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A specific warm mix of dense-graded crumb rubber modified asphalt was used on the trial, which has been laboratory tested and found to be suitable for use in challenging underlying soil conditions, such as reactive clay.

The test will focus on a range of performance factors including cracking, rutting, moisture retention and general durability. The results of the test are expected to increase the specification of such roads across Australia.

If successful, the trail aims to contribute to doubling the use of recycled tyre rubber in Australia’s roads, leading to an increase in the percentage of annual used tyres consumed from around five per cent to 10 per cent.

Australia generates around 56 million end-of-life tyres each year, however only around 10 per cent of that volume is recycled domestically in all uses. Crumbed rubber asphalt and rubberised road surface spray seals can provide a potentially benefit of increasing recycling rates and improving roads.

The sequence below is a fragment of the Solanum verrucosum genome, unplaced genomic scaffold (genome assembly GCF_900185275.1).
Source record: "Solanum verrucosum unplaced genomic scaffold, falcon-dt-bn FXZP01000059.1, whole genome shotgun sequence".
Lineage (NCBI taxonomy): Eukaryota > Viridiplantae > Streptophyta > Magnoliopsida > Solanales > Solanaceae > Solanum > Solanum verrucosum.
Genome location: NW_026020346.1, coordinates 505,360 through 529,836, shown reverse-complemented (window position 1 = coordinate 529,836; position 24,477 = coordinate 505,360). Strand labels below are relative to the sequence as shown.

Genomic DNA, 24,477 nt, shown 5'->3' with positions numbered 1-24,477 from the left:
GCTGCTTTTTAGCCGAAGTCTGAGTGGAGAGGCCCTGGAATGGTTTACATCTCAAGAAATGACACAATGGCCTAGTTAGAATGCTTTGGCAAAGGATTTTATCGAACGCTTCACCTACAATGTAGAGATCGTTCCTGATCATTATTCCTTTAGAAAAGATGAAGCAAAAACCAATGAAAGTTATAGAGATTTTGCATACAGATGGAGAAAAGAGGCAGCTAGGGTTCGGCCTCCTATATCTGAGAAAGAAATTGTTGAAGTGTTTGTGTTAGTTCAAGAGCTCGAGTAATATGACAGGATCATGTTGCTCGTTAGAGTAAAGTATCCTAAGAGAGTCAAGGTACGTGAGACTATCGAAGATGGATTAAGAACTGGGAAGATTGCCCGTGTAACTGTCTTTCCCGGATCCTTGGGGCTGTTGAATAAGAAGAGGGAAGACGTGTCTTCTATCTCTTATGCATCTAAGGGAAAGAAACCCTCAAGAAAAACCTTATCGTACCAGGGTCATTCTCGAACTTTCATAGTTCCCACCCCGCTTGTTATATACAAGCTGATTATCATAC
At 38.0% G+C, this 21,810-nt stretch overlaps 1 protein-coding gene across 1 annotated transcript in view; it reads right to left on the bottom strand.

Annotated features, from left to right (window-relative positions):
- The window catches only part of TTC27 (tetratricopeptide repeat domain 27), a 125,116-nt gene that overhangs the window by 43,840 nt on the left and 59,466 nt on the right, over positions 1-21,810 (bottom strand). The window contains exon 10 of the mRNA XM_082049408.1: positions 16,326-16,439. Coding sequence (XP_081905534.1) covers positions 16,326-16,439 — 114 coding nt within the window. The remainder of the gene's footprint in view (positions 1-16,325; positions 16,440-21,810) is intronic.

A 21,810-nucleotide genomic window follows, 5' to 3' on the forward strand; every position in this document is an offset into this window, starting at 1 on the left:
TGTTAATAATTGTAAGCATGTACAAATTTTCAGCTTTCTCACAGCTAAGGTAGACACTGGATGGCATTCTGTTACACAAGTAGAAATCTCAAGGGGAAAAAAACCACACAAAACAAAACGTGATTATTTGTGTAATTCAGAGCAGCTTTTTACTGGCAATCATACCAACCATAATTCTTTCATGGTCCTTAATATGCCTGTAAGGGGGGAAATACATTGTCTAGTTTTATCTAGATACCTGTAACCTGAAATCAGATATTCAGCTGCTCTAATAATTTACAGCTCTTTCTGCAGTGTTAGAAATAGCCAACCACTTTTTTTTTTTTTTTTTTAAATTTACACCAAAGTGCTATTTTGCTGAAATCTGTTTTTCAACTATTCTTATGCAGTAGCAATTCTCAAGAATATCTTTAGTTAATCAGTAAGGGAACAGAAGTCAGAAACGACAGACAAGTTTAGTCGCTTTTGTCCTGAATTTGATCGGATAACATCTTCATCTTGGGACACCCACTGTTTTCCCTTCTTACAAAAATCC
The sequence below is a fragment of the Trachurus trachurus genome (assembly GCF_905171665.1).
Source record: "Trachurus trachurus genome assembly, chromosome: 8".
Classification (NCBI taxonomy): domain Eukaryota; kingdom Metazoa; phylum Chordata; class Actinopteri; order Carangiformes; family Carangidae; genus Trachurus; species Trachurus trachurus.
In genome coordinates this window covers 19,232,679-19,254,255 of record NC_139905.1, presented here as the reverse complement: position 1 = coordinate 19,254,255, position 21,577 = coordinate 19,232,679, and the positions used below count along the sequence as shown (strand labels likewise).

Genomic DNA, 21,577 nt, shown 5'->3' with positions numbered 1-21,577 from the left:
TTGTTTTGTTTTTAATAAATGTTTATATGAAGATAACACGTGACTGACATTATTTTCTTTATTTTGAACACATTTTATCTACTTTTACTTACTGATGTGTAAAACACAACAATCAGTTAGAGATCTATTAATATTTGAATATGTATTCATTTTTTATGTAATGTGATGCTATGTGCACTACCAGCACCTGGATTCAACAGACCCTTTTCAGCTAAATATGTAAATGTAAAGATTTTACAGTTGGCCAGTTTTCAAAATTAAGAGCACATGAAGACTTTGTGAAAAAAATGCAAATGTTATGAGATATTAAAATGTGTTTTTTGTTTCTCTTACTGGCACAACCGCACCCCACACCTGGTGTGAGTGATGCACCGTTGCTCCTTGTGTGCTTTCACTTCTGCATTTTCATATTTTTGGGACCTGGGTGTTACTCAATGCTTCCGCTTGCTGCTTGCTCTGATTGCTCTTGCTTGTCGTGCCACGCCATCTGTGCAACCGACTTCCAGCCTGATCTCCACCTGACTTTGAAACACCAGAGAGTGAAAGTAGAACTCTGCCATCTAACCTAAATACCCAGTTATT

City of Mitcham Mayor Heather Holmes-Ross said there was not only a sustainability dividend, as the asphalt will also have the potential to directly lower maintenance costs as it is less prone to cracking and rutting.

“We are trialling the crumb rubber asphalt because of the significant environmental benefits as well as the opportunity to improve the quality and life of road pavements, particularly in areas of reactive clay soils,” Ms Holmes-Ross said.

Acting CEO of Tyre Stewardship Australia Steve Clifford congratulated the council for conducting the test.

“The work done in South Australia will play an important role in creating valuable domestic recycling outcomes for end-of-life tyres. Outcomes that can also deliver new green jobs,” Mr Clifford said.

Ongoing testing is scheduled to run for two years, with results monitored on a regular basis to assess the key performance parameters.

First SA road built with plastic bags and glass

The first South Australian road built with soft plastics and glass at Happy Valley in the City of Onkaparinga will utilise plastic from approximately 139,000 plastic bags and packaging and 39,750 glass bottle equivalents.

Downer and City of Onkaparinga have partnered with resource recovery and recycling companies Close the Loop and RED Group for the project, following similar projects in NSW and Victoria.

Along with soft plastics and glass, toner from about 3200 used printer cartridges and more than 50 tonnes of recycled asphalt were also repurposed to create 265 tonnes of asphalt used to construct the road along Caribbean Crescent in Happy Valley.